Illinois readers likely know about the doctrine of separation of church and state. Thanks to the First Amendment, religious establishments are not subject to censorship from government officials. Yet that freedom of expression may not extend to crowd control.
A personal injury at a recent church service in East St. Louis, Illinois gave rise to a lawsuit seeking $50,000 in compensation. The plaintiff had been a congregant at the service. The woman claimed that the church did not take adequate safety precautions, such as staffing enough ushers, to protect church members from the gesturing of other congregants.
In the woman’s case, she claimed that a churchgoer fell backwards, which caused several other members to fall on top of he woman. The woman’s lawsuit alleged injuries to her upper torso, head and neck. The church responded to the complaint with a motion to dismiss, claiming that the free exercise clause of the U.S. Constitution protected its manner of worship.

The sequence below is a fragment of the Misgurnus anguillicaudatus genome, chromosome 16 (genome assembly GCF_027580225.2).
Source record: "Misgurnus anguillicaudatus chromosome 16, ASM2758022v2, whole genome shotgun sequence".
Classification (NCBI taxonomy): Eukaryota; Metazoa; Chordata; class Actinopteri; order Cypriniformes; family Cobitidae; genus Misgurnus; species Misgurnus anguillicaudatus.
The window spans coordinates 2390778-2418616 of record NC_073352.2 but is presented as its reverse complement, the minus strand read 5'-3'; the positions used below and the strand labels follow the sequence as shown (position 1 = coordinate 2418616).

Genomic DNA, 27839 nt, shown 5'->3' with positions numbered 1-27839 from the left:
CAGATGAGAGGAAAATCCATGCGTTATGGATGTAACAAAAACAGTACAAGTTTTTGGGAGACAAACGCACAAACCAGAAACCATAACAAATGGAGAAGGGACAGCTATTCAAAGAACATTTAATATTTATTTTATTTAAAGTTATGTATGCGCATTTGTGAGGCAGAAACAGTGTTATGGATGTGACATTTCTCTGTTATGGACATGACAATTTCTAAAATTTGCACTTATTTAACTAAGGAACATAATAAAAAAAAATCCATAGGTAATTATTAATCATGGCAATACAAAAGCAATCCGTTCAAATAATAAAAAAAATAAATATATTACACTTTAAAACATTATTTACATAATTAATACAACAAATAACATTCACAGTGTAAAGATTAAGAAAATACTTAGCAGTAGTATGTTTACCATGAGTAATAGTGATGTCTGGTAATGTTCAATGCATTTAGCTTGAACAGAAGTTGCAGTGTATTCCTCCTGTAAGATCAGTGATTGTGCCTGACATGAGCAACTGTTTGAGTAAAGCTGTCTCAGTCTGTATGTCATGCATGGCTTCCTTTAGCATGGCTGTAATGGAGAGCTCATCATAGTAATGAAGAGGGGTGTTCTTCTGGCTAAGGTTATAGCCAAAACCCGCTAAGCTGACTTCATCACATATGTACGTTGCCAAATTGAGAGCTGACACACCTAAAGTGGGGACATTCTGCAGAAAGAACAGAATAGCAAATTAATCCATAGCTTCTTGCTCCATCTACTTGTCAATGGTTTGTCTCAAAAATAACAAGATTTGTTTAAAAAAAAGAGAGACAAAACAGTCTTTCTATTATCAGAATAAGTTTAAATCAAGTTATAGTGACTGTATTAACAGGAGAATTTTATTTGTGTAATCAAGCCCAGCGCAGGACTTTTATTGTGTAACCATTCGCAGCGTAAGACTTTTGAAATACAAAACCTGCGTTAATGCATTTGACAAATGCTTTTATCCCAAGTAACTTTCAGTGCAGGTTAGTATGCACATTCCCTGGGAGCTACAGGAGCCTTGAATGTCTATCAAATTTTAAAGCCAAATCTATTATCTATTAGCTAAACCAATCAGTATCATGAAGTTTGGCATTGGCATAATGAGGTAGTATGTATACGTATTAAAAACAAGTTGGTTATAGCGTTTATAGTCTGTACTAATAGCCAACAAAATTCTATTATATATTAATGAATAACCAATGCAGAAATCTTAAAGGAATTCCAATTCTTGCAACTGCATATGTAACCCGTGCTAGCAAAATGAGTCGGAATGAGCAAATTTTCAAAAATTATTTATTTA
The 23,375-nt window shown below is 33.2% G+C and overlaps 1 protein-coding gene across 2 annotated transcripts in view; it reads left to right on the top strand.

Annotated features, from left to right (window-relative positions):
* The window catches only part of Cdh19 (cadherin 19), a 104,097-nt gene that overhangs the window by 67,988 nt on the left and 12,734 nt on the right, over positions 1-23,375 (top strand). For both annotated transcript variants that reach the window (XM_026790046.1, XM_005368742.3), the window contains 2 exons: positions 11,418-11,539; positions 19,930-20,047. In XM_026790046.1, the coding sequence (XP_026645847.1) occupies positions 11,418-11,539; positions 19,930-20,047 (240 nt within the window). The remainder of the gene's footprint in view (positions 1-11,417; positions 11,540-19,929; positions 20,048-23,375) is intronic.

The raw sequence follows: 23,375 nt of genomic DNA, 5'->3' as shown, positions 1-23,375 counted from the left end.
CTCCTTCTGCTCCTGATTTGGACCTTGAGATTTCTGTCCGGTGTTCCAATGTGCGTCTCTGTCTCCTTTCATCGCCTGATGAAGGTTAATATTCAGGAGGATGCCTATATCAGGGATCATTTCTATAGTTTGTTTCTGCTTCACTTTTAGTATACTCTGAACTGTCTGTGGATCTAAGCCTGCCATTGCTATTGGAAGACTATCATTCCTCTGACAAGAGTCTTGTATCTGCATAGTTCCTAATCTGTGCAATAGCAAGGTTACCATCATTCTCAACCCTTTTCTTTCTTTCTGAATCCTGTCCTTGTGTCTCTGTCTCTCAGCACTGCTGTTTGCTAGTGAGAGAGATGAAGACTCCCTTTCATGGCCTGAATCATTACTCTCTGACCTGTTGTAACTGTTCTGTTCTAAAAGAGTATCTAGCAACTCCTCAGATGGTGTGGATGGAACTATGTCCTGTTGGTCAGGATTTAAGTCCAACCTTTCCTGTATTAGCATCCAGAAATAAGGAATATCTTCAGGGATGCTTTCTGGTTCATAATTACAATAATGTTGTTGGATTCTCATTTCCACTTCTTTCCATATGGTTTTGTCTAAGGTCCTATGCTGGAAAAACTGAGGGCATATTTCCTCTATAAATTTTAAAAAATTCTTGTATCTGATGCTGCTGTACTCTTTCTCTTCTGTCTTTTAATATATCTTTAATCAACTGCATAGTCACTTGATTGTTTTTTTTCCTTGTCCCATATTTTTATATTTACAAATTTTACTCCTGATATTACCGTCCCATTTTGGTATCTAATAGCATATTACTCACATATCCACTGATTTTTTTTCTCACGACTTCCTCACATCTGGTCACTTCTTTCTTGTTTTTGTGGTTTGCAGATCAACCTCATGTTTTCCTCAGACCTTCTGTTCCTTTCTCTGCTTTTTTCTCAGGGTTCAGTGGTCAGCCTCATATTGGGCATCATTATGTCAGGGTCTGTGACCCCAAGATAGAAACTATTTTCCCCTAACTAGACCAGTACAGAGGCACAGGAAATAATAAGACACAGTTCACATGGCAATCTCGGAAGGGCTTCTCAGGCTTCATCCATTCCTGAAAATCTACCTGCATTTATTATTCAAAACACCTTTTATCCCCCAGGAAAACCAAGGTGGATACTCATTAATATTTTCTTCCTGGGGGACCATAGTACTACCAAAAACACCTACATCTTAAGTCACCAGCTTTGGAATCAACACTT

The parties eventually settled. However, the story serves as a good reminder that property owners might be expected take reasonable safety precautions, especially where accidents are foreseeable. In this case, the woman was not challenging the church’s religious practices, but rather claiming that it was negligent in its safety planning.
Adequate precautions can take many forms. In this case, it might have been staffing more ushers. In other contexts, it may mean hiring enough security guards to keep patrons or property safe. Perhaps an establishment simply needs to ensure that walking surfaces are smooth, accessible and allow enough room to avoid injuries or potential slip and fall accidents.
Source: madisonrecord.com, “Continuance requested in personal injury trial against ESL church,” Christina Stueve Hodges, April 25, 2013